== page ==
Guy Maddin on My Winnipeg
Shooting a Documentary-Fantasy on 16mm, Super-8, MiniDV, HD - and a Cell Phone
Maddin: As many as I could. No 35mm or IMAX, but everything else. 16mm, Super-16, Super-8, MiniDV and HD. A lot of the HD stuff appeared in the rear-screen projections, which were then filmed with 16mm and Super-8. There’s also archival footage and animation. There are some still photos as well.
Even with all those different formats, the film has a consistent look. Was it hard to achieve that?
I’m not very technically proficient, so with me at the controls, there was always the same level of mistakes no matter what camera I was using. So I think that’s where the consistency comes from. I should add that I used a cell phone as well. There’s a consistent roughness and primitiveness that pleases me.
What did you use the cell phone for?
Just capturing some sidewalk action, which I then put into murky rear projection for the train scenes. I saw something that I liked but didn’t have a camera with me, so I just borrowed a friend’s cell phone.
Has digital technology changed the way you work?
Especially the way I edit. I also really like using video for rear-screen projection. When you used film for it, it required you to sync up the shutters on both the projector and camera, or you’d get a flickering background. With video the frames are all itnterwoven. Digital technology makes it effortless. On Final Cut Pro, you can slow down or speed up performances in ways that would have been impossible with linear editing.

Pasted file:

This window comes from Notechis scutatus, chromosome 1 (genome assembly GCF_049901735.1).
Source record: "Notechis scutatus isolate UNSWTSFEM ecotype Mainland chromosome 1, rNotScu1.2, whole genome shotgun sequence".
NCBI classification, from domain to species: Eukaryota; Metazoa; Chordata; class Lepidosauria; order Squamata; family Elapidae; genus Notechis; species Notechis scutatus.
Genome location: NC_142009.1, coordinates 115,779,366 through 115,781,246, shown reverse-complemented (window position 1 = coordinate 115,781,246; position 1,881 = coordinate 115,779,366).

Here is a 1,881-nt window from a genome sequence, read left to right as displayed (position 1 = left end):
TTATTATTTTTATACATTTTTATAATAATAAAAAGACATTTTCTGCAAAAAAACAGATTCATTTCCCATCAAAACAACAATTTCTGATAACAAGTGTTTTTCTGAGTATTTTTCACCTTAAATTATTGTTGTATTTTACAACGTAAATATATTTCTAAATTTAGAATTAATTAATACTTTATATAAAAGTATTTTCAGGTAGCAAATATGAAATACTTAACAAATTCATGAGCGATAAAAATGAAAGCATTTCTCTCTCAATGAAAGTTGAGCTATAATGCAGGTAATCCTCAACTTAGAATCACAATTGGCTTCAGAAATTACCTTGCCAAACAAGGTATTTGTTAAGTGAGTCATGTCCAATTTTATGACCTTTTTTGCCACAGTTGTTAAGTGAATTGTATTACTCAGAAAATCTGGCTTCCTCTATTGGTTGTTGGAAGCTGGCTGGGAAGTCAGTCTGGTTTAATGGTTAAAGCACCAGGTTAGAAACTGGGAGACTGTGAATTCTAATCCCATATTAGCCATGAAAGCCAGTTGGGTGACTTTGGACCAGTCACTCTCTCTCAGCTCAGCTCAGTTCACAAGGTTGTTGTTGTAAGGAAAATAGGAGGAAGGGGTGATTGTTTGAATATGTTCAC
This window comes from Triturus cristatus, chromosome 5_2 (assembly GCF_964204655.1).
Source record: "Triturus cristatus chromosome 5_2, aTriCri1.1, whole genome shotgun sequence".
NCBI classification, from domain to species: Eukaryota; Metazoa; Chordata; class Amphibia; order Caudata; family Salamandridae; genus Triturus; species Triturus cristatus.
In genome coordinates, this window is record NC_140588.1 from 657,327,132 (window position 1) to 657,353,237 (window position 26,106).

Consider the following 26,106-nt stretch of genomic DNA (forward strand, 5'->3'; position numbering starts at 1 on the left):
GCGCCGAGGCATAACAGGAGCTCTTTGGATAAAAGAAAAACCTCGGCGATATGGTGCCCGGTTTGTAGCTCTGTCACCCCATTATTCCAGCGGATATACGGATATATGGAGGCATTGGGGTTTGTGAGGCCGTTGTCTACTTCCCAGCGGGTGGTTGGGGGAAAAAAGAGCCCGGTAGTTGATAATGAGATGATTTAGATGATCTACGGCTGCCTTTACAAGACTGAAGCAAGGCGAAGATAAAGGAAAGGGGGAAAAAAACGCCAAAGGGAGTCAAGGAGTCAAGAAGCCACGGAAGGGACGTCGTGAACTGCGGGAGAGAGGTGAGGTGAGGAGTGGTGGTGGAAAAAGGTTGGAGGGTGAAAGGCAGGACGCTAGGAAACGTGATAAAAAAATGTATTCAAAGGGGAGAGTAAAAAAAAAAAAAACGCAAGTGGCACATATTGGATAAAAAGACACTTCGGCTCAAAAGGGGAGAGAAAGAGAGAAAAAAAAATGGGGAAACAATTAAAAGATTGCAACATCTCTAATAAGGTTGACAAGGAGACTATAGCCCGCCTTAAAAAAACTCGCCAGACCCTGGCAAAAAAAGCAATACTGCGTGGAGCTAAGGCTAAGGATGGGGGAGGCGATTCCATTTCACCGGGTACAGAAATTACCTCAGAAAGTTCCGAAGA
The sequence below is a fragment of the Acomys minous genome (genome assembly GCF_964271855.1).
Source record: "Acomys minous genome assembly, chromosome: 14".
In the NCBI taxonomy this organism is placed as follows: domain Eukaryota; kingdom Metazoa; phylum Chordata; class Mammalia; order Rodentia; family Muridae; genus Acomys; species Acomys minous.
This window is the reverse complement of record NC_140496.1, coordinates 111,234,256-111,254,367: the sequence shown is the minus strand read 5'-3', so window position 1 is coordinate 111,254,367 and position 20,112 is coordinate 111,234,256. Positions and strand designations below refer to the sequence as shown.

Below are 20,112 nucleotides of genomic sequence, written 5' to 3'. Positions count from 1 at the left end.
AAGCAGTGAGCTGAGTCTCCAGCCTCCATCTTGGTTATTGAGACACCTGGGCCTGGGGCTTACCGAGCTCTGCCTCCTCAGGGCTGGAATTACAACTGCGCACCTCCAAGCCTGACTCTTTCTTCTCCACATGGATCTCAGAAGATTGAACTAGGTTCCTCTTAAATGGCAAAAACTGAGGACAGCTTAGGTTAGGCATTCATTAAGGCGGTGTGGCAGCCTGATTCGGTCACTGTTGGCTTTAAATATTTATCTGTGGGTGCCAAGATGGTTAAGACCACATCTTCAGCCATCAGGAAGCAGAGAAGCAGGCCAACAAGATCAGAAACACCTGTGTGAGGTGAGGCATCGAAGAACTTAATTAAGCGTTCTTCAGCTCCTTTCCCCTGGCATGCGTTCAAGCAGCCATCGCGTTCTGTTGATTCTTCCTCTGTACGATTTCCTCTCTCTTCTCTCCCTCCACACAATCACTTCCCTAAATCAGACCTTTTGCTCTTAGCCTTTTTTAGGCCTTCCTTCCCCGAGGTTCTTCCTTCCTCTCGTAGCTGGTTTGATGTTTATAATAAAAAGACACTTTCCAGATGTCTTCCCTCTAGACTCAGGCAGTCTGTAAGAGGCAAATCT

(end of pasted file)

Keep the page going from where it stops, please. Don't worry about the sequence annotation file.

When did you start using rear projection?
With The Saddest Music in the World. I’ve used it now in My Dad is 100 Years Old, a little docu-fantasia I made with Isabella Rosselini. I got hooked on it there. I saw that it had a lot of potential. In the future, I can really make the dollar stretch by building miniatures and then just embedding them as giant architectural features in my rear screen projections. I think I can really make enchanting little worlds involving that simple technology.
My Winnipeg doesn’t refer explicitly to the practice of Canadian cities doubling for American cities [on film] but it struck me as an implicit reproach to that idea.
Canadian cities dressing in American drag? That was on my mind, but only in a tangential way. I wanted to portray Winnipeg the way American cities are portrayed in Hollywood mythology. I wanted to give Winnipeg a profile of mythic proportions. That’s all. I didn’t want it to be as famous or glorious as New York, Los Angeles or Chicago, but I wanted it to exist like Cleveland, Kansas City or some of those second-drawer America cities do. People who haven’t visited them still have a vague idea what they’re like. I wanted the world to have the same vague idea what Winnipeg is like.